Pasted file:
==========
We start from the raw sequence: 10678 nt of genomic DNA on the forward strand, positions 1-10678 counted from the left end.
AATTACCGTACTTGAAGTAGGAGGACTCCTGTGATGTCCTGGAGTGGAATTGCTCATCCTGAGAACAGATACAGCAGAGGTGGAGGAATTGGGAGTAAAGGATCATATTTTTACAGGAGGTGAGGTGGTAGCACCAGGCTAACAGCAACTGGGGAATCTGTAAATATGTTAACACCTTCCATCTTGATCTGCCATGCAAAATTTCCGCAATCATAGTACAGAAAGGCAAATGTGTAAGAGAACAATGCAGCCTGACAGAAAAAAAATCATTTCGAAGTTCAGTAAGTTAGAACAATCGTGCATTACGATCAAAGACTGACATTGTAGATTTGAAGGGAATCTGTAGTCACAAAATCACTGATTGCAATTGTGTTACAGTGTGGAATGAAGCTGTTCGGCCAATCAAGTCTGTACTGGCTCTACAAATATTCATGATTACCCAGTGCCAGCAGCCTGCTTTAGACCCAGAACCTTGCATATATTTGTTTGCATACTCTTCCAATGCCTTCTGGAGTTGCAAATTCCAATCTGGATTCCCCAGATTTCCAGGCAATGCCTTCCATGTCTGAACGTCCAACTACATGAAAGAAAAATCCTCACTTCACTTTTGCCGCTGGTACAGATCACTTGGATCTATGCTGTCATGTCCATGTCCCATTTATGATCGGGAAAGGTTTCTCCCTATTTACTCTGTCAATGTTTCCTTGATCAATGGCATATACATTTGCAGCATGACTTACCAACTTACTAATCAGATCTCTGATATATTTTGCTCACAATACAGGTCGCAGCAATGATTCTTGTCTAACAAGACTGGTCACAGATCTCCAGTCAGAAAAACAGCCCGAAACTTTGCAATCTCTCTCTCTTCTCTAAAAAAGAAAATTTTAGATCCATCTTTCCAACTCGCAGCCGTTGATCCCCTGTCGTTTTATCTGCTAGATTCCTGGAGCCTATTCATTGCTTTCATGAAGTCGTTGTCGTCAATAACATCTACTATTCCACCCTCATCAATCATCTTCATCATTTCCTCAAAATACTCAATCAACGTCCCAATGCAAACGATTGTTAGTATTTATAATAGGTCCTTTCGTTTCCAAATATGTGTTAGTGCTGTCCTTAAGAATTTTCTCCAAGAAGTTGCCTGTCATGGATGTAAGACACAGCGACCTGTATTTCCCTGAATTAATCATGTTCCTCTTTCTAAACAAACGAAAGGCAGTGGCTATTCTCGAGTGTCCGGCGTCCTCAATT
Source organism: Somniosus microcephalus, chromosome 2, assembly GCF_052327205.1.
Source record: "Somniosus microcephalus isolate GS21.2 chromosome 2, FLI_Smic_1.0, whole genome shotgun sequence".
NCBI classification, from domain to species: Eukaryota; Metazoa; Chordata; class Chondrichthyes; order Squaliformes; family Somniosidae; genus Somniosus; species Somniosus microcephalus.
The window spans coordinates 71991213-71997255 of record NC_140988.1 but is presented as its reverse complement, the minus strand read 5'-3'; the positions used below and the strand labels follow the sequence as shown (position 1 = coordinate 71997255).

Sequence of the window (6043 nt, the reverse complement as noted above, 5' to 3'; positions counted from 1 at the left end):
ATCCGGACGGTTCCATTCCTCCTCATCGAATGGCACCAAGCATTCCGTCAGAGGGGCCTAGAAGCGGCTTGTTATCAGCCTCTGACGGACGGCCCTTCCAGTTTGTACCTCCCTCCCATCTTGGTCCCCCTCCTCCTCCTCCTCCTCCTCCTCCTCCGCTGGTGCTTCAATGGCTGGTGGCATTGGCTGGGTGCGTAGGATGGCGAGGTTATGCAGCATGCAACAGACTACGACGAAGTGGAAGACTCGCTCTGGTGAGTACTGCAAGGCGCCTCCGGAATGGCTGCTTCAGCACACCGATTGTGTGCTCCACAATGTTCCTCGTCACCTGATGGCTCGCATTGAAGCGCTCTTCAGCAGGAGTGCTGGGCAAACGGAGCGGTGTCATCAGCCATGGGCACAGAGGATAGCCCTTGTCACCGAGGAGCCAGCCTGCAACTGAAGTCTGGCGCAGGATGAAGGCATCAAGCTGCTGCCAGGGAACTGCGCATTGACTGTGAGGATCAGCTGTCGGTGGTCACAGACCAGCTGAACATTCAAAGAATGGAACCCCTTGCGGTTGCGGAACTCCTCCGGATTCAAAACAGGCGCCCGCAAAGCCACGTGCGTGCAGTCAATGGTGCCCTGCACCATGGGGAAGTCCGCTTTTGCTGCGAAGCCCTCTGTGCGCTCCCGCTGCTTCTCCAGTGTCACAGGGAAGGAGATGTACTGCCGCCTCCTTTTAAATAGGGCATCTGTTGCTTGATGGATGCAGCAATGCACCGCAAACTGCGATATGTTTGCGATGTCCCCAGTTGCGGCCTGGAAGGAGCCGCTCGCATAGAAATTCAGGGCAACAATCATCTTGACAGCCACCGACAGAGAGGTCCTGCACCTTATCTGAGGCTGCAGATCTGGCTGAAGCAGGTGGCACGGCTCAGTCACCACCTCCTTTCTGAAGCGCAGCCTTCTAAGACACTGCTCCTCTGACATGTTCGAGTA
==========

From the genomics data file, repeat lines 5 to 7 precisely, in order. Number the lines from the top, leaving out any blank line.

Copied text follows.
NCBI classification, from domain to species: Eukaryota; Metazoa; Chordata; class Chondrichthyes; order Squaliformes; family Somniosidae; genus Somniosus; species Somniosus microcephalus.
The window spans coordinates 71991213-71997255 of record NC_140988.1 but is presented as its reverse complement, the minus strand read 5'-3'; the positions used below and the strand labels follow the sequence as shown (position 1 = coordinate 71997255).

Sequence of the window (6043 nt, the reverse complement as noted above, 5' to 3'; positions counted from 1 at the left end):